The game’s just a bit more than simple races, though, as you have the chance to play as the aforementioned cops, whose aim is to take down or stop the racers and you collect more Bounty based on how many of the racers you can stop before you’re forced to stop, yourself. You’re not exactly presented a ton of advantages playing one mode over the other so each one presents its own challenges but feels similarly enough that you can flip between them without feeling like it’ll change your experience or that you have to change up your skillset.

Hot Pursuit Remastered is more than simply a visual remaster, though: the tracks now feature some small degree of destructible scenery, the tracks are designed a little smoother, especially where shortcuts are concerned, and the cars control and feel a little more realistically than before. All of the original’s DLC is also included, meaning this is not just a remaster but more like the typical “game of the year” editions that you used to see around the time the original released, giving you a more complete experience.

For those who might be burned out on old Need For Speed, there isn’t much new here.

There’s this Autolog feature that I didn’t quite catch the last time I was knee-deep in Hot Pursuit and I’m beginning to understand why: it seems to be a way to track the accomplishments of yourself and your friends to artificially create replay value. It feels like it was just as tacked on now as it was then and I really couldn’t justify why it’s so vital for it to be included other than for the few players who are extremely competitive and just want to top all the ranks.

Speaking of competitiveness, in the online arena, you have all of the modes available in single-player as well as the highly touted Most Wanted mode, where you play in a group of players who are divided between racers and cops, with an additional player who the racers are trying to protect from the cops. The concept really works well and I thoroughly enjoyed it in Hot Pursuit and there’s no change to that this time around.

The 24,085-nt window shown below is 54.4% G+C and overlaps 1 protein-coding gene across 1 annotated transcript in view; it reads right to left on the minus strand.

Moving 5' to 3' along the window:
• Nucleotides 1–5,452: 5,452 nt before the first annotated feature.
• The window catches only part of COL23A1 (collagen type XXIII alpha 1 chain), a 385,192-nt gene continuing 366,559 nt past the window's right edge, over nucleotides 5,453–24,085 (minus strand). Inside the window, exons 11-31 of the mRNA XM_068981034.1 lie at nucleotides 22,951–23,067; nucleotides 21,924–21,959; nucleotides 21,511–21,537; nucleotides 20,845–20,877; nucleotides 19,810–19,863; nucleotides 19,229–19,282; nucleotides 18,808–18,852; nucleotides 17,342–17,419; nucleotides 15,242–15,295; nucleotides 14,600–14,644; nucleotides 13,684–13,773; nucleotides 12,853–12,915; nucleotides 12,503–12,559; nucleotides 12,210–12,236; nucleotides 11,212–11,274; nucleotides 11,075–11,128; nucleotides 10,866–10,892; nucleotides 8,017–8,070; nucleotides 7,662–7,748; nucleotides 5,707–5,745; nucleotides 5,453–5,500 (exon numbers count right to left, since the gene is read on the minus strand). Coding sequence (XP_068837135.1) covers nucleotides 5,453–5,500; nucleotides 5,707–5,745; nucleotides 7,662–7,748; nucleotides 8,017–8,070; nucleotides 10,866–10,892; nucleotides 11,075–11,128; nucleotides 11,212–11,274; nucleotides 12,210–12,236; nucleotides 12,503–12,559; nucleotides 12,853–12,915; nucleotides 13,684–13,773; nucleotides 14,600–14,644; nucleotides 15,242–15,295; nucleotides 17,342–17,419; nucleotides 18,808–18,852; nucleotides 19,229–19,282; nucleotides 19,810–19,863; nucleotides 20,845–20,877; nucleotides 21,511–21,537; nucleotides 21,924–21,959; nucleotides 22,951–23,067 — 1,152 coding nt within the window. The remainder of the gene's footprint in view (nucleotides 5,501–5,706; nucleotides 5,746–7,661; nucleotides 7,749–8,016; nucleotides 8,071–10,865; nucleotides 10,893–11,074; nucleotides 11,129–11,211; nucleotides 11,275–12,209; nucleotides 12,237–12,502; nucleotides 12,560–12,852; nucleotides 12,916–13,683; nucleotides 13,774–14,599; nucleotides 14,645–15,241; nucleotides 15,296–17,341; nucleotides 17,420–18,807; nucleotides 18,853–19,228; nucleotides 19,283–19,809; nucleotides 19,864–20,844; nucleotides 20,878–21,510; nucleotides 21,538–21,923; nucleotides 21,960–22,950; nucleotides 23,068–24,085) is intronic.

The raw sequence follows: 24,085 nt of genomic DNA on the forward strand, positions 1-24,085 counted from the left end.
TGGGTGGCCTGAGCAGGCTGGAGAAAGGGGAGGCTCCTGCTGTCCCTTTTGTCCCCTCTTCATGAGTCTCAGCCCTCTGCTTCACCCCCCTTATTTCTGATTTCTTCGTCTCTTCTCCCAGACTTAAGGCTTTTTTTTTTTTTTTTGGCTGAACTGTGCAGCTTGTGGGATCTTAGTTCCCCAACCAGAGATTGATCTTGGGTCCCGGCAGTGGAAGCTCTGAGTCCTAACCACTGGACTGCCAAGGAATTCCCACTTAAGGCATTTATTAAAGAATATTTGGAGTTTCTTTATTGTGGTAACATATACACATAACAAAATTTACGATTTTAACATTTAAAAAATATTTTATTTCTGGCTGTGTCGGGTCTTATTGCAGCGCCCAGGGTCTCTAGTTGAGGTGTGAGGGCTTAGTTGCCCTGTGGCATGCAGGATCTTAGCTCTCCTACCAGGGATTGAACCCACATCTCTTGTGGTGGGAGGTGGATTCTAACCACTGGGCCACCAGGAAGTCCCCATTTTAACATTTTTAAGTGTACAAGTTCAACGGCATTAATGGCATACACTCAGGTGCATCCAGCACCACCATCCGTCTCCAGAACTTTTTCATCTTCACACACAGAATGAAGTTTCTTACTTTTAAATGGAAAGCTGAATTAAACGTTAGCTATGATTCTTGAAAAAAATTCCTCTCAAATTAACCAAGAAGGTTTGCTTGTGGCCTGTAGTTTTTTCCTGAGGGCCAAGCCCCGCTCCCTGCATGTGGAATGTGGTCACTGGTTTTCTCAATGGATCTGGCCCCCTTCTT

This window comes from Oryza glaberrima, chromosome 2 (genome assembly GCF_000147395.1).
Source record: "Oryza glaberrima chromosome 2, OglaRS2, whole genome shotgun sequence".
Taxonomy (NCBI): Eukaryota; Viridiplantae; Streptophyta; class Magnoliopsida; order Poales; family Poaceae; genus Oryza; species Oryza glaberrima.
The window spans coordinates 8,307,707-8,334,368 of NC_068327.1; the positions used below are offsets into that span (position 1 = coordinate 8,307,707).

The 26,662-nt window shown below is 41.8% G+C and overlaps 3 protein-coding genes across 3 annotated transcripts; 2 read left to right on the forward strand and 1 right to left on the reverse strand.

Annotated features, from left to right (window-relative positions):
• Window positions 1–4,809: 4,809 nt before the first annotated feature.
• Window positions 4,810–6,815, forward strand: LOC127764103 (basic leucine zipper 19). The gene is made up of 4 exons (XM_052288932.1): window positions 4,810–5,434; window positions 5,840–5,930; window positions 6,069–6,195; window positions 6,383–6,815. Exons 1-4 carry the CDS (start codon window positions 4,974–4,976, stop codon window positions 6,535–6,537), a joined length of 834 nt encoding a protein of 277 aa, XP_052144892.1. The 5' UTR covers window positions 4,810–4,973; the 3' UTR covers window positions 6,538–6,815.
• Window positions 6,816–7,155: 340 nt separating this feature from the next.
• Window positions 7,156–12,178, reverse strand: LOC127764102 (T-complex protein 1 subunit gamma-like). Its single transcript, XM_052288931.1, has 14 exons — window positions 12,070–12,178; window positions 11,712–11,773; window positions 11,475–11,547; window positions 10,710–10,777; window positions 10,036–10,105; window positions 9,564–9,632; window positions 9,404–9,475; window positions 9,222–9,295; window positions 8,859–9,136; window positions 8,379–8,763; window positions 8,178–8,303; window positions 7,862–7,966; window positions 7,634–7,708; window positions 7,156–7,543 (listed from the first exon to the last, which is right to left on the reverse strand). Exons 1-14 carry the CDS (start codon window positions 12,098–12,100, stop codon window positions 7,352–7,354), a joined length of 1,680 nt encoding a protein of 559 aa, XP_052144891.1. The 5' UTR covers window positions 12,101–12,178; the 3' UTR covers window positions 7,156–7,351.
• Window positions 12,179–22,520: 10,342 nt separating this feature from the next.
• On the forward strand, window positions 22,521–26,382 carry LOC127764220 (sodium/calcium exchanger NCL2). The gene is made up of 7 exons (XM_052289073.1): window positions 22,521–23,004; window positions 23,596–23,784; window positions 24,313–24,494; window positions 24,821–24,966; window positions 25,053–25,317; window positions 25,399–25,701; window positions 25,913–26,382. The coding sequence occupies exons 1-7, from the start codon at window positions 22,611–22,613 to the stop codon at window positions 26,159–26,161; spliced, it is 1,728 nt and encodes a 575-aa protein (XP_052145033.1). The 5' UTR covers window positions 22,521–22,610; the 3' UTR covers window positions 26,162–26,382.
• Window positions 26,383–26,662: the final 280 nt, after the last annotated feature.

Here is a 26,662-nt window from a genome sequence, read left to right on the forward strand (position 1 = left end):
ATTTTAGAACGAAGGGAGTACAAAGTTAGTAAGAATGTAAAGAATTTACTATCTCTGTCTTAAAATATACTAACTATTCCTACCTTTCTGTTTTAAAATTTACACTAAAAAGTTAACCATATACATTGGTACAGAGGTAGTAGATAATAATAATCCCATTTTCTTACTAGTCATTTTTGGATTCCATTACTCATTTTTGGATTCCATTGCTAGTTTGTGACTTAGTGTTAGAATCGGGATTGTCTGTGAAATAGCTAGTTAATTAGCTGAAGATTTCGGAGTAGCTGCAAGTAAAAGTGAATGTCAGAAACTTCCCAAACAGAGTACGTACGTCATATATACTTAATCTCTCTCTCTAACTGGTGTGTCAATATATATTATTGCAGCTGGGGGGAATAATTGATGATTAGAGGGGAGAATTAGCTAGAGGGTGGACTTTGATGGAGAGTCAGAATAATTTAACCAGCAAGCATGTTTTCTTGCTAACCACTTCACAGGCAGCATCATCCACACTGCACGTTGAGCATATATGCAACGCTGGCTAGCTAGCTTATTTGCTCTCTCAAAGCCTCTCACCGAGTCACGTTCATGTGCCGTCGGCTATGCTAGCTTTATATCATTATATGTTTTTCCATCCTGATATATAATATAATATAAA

With Need For Speed: Hot Pursuit Remastered, you know exactly what you’re going to get, especially if you’ve played any of the previous Hot Pursuit games: a simple yet refined high-octane experience with tons of variety in terms of vehicles and tracks to choose from. Nearly every race is a different experience and you’ll quickly find yourself making progress quite quickly through the single-player modes. It’s the perfect mix of a simply excellent experience for everyone who might play and enjoy racing games, from newbies to fans of the series or of Hot Pursuit specifically, and there’s enough there to keep you from getting overly tired of the game so long as you don’t spend too much time playing the game in one sitting.


Need For Speed: Hot Pursuit Remastered

  • Score: 3.5 / 5
  • Available On: PlayStation 4, Xbox One, Nintendo Switch
  • Published By: Electronic Arts
  • Developed By: Electronic Arts, Criterion Games, Stellar Entertainment
  • Genre: Racing
  • US Release Date: November 6th, 2020
  • Reviewed On: PlayStation 4
  • Quote: "This game is an active exercise in the "don't fix what isn't broken" mentality, banking on nostalgia, and succeeding greatly at that. It doesn't really bring much that's new to the table but it's a recommended buy for anyone who wants a simple racer or is a fan of Hot Pursuit at the price it's going for."